The Rise of Skywalker

No One’s Ever Really Gone

A thought on the latest Star Wars teaser…

Warning 1: Some old Star Wars spoilers below, but if you’re at all up-to-date, they won’t be. Mostly just guesses/hypotheses.
Warning 2: This gets rather nerdy.

I linked to the teaser for Star Wars: The Rise of Skywalker — title pretty meh?¹ — a couple weeks back, but there was a bit more I wanted to elaborate on. Namely, the laugh at the end.

By now, it’s no secret what this means — the appearance by actor Ian McDiarmid at the end of the initial showing of the teaser all-but confirmed that Emperor Palpatine will be in the film. A character that died in Return of the Jedi, of course. So what does it mean?

There are some pretty elaborate theories steeped in deep knowledge of the Star Wars official (and unofficial) universe. But it seems to me that it could ultimately be pretty simple: this is an easy way for J.J. Abrams to truly bridge all three trilogies while perhaps also tidying up a fan-favorite loose end.

Palpatine is, of course, a major character in the prequels.² The prequels are, of course, mainly garbage. But there are a number of fun scenes here and there. And a few intriguing ones. One of them is the scene in Revenge of the Sith in which (then) Chancellor Palpatine tells Anakin Skywalker the story of “the tragedy of Darth Plagueis the Wise” — the Sith Lord who taught himself the ability to create life and to even stop people from dying. Power which he passed on to his apprentice, who then killed him.

This apprentice, of course, was Darth Sidious — who, of course, is Palpatine. With that laugh in the teaser, I immediately thought back to that scene and one line in particular: “He could save others from death, but not himself.” Could that one scene and that one line be a key that ties together all three trilogies? Does Palpatine have a “one more thing” — which he revealed to Anakin all those years and sequels and prequels ago?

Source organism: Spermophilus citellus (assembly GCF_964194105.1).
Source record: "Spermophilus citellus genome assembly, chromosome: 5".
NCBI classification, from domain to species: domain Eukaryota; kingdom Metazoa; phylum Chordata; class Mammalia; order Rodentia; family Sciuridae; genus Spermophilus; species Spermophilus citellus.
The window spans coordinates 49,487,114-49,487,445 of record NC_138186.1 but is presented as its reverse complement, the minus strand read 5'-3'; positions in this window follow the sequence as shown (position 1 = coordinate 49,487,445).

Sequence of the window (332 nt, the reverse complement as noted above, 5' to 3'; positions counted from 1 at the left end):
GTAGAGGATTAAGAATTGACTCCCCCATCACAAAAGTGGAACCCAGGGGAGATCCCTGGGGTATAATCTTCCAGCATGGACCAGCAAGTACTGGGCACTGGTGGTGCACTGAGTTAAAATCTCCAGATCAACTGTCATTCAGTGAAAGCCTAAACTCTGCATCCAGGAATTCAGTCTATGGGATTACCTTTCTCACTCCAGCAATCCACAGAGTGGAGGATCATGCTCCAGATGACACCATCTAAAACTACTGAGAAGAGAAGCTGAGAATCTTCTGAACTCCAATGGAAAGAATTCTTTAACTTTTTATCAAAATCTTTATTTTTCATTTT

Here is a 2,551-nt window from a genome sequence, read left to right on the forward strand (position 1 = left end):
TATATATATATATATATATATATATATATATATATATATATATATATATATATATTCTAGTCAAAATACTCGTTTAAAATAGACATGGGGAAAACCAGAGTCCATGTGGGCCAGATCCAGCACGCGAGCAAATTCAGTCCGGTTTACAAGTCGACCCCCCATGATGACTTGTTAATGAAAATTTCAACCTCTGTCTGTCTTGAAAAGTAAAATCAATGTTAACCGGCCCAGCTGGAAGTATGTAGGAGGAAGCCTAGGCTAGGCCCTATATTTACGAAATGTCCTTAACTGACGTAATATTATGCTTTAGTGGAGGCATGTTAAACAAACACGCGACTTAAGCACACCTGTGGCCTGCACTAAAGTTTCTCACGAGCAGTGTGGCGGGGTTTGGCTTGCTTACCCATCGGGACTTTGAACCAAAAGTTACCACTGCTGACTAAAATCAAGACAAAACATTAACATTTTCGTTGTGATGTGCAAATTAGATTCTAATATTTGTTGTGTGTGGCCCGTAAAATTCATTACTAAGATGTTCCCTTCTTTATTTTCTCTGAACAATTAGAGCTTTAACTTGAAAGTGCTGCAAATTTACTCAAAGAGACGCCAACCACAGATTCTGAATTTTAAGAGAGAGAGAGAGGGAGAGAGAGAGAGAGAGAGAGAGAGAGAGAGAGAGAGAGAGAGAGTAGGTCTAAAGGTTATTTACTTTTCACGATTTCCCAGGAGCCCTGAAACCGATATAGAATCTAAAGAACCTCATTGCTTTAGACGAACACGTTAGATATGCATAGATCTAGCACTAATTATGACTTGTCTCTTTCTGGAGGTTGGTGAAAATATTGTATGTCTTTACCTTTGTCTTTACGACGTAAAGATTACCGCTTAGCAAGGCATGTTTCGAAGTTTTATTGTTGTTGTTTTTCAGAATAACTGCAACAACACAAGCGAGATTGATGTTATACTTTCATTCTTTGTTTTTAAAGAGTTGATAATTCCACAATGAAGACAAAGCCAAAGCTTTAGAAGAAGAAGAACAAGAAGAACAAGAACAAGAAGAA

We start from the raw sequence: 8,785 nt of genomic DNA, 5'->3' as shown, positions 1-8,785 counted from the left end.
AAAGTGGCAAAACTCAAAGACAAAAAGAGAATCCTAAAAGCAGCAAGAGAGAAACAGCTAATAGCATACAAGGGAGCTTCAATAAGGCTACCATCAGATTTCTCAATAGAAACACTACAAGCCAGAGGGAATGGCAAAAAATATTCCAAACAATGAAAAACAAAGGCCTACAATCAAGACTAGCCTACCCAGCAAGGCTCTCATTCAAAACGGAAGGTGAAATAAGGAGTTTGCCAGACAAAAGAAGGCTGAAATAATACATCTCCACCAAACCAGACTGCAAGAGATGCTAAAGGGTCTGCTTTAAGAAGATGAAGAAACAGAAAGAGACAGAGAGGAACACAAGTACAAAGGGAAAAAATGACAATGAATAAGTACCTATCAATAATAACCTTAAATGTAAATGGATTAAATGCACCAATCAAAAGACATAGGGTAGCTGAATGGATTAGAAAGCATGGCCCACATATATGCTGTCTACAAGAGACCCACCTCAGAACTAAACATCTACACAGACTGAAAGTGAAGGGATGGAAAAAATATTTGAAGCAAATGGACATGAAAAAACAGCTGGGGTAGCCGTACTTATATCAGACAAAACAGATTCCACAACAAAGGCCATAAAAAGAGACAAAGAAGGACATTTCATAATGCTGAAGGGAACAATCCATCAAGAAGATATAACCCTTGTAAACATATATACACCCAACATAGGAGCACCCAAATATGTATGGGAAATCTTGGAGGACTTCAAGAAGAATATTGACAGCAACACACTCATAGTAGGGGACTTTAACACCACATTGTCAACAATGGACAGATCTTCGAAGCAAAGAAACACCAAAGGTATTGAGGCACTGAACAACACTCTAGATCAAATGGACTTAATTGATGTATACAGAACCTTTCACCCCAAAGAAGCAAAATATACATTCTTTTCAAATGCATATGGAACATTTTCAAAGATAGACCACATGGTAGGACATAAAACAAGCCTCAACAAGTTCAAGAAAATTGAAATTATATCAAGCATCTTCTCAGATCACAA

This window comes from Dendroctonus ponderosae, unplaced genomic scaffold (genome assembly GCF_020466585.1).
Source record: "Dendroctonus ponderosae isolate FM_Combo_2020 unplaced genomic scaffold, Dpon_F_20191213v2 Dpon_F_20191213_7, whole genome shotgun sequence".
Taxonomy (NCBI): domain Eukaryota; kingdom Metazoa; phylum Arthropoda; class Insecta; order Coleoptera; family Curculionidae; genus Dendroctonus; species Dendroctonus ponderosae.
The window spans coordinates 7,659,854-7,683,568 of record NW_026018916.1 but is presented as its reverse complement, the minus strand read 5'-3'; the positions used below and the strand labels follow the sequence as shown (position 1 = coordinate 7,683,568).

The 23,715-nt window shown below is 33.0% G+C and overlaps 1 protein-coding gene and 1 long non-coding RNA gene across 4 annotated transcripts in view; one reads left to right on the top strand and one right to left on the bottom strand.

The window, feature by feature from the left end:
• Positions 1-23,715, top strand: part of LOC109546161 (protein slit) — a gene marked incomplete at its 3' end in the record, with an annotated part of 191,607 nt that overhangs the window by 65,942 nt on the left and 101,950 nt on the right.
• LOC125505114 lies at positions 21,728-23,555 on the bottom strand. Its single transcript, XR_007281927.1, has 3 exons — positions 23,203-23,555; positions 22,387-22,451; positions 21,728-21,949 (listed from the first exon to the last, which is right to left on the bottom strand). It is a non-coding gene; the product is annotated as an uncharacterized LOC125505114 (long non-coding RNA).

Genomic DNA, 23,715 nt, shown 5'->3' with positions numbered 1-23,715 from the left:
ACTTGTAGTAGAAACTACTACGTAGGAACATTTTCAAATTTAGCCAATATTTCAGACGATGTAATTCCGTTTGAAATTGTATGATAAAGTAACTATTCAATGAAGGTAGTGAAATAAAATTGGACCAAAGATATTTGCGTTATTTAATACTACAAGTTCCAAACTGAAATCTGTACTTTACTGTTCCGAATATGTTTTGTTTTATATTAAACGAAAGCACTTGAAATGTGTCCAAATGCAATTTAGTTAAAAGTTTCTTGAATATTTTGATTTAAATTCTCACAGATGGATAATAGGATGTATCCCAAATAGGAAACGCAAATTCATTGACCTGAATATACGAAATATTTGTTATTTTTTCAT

At the time of the Revenge of the Sith, this scene was meant to be a main plot point to help convince Anakin to switch sides, to ensure he could save Padme. But with the launch of The Force Awakens, it became a focal point for theories about Supreme Leader Snoke — notably, the most popular theory was that he was Plagueis, who perhaps actually did figure out how to cheat death himself.

But when Snoke was unceremoniously killed off in The Last Jedi without a slightest hint of who he was, this theory went out the window. And fans were pissed off, undoubtedly because so many had done a lot of legwork studying up on this Plagueis character or other theories,³ for what all seemed like a rather cruel MacGuffin.

But what if some of that work could pay off? What if that scene did matter, not for Snoke, but for Palpatine basically spelling out to Anakin that he would not make the same mistake as Plagueis, and knew how to save himself from death — even at the literal hands of Anakin, years later, as Darth Vader?

That would seem to be one way to please fans while at the same time not playing revisionist history with Rian Johnson’s vision and work.⁴

One more thing: what if all of this finally fills the plot hole of where Anakin/Vader came from. His apparent immaculate conception from the prequels was set up as important but never fully explained. But another part of that same scene also has long suggested that Palpatine explained it to both us and to Anakin himself: “He could use the Force to influence the midi-chlorians to create… life.” Anakin, I am your father.

Note: this post was adapted from my newsletter published earlier this week. Those interested can sign up here.

¹ Or does it give too much away? About Rey? About Kylo? About a resurrection of Luke? Are “Skywalkers” the new Jedi? Mainly, it’s just bland.

² Much more so than the original trilogy.

³ Who maybe read this book? This guy.

⁴ The franchise doesn’t need any more black eyes.